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GST Changes For Electronic Commerce Proposed

The Government is proposing changes to ensure GST does not unfairly disadvantage New Zealand service industries.

The proposals are contained in a discussion document on GST and imported services, released today.

"The discussion document looks at GST and imported services in light of the many changes that have taken place since the tax was introduced, 15 years ago," Revenue Minister Michael Cullen said.

"We are making increasing use of electronic commerce and importing more services than we did in 1986, a trend that is likely to continue.

"Under current law, services purchased from New Zealand companies attract GST, but those purchased from other countries do not. This amounts to a concession for imported services that will increasingly work to the detriment of New Zealand service industries.

"The proposed policy seeks to ensure that the GST system adjusts to the electronic commerce environment and does not unfairly disadvantage New Zealand interests.

"Those most likely to be affected if the policy is adopted are suppliers of financial services, for whom there will be some increase in costs. However, the Government is committed to working with banks and other financial institutions to ease the transition, and consultation with the sector will continue," Dr Cullen said.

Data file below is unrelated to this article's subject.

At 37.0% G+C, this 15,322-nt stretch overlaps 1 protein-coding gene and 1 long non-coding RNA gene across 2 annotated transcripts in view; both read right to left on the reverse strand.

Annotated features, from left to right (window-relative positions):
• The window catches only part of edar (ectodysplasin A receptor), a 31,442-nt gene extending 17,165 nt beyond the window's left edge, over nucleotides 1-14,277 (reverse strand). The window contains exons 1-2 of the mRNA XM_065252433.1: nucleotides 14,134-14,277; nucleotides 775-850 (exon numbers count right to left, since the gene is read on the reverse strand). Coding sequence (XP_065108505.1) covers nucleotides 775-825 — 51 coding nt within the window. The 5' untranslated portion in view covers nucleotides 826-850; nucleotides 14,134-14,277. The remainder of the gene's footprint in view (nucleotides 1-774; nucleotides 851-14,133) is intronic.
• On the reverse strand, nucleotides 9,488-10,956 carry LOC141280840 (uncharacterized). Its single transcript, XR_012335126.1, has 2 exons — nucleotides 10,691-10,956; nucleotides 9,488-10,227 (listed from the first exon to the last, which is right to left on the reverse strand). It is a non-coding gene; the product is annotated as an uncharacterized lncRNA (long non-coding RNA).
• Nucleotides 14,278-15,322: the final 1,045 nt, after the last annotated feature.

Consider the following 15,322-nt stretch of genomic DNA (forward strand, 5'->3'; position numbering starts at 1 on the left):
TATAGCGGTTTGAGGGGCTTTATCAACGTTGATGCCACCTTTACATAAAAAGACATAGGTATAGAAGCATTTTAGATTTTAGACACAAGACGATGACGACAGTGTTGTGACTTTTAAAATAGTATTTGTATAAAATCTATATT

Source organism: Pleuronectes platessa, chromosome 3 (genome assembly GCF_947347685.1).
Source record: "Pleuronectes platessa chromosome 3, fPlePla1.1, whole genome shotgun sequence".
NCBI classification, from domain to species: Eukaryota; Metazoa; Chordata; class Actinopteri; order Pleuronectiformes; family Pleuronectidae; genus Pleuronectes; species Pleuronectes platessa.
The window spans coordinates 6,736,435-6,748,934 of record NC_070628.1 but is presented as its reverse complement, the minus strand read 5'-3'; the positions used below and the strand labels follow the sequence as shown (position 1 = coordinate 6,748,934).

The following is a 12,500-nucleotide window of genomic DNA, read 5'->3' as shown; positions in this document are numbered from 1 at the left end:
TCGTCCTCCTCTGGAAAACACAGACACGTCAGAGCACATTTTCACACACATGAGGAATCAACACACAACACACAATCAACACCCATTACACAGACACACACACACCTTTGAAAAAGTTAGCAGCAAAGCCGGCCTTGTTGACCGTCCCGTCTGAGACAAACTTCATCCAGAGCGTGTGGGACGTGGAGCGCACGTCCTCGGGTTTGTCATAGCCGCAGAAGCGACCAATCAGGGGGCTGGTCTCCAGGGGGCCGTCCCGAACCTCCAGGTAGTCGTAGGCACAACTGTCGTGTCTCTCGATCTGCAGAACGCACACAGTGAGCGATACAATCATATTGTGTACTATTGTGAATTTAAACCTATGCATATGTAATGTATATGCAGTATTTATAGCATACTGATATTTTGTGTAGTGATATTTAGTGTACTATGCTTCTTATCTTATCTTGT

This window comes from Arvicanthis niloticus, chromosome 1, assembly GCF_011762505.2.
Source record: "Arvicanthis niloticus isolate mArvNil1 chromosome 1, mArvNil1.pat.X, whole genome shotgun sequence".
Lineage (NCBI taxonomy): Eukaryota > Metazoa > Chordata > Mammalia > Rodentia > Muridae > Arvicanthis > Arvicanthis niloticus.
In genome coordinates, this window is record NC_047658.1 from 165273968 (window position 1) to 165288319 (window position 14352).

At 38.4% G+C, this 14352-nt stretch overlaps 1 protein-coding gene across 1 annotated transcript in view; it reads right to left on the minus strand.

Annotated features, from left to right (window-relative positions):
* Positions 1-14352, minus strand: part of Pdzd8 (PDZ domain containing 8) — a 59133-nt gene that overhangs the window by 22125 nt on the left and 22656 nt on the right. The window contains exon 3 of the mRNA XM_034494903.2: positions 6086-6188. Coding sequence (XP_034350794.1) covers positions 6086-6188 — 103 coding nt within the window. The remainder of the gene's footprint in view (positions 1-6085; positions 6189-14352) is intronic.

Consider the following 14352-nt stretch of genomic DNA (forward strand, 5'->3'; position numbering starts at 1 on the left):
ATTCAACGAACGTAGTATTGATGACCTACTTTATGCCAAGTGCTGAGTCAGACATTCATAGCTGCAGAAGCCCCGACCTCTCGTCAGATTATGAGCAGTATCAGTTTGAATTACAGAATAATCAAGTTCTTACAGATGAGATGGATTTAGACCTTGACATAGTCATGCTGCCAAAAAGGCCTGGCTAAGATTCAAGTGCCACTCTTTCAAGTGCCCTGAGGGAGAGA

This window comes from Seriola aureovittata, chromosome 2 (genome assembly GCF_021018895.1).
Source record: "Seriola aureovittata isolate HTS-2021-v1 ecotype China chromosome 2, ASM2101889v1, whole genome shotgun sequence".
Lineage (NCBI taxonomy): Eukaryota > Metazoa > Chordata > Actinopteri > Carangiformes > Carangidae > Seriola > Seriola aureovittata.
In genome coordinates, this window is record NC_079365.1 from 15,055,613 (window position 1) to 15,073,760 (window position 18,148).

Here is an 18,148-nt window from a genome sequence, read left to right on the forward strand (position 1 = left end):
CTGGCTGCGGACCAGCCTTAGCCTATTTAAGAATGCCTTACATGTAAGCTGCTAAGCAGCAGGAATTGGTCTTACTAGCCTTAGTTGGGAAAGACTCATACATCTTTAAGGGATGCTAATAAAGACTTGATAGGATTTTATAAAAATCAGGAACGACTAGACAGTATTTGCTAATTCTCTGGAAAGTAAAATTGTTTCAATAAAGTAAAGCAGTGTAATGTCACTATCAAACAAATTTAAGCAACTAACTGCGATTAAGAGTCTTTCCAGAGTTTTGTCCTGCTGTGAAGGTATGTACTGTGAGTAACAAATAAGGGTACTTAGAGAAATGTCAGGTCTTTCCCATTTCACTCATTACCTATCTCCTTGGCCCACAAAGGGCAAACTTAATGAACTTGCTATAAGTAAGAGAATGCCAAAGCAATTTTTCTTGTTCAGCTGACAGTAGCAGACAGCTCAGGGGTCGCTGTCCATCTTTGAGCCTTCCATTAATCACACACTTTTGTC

The main proposals are:
- Businesses importing services that would normally attract GST in New Zealand will have to pay GST on them if used for activities that do not involve charging GST.
- Management fees and cost allocations charged to a New Zealand subsidiary or branch of an overseas company must be apportioned to ensure the appropriate level of GST is charged.
- Imported digitised products, such as software supplied over the Internet, will be treated as supplies of services for GST purposes.
- Telecommunication services will be regarded as having been supplied in New Zealand if a New Zealand customer initiates the services. Non-resident telecommunications suppliers may have to register here.

Revenue Under-Secretary John Wright said the discussion document presented a robust analysis on a complex and increasingly important area of the GST base.

GST and imported services, is available on the web site of the Policy Advice Division of Inland Revenue at and the Treasury web site at


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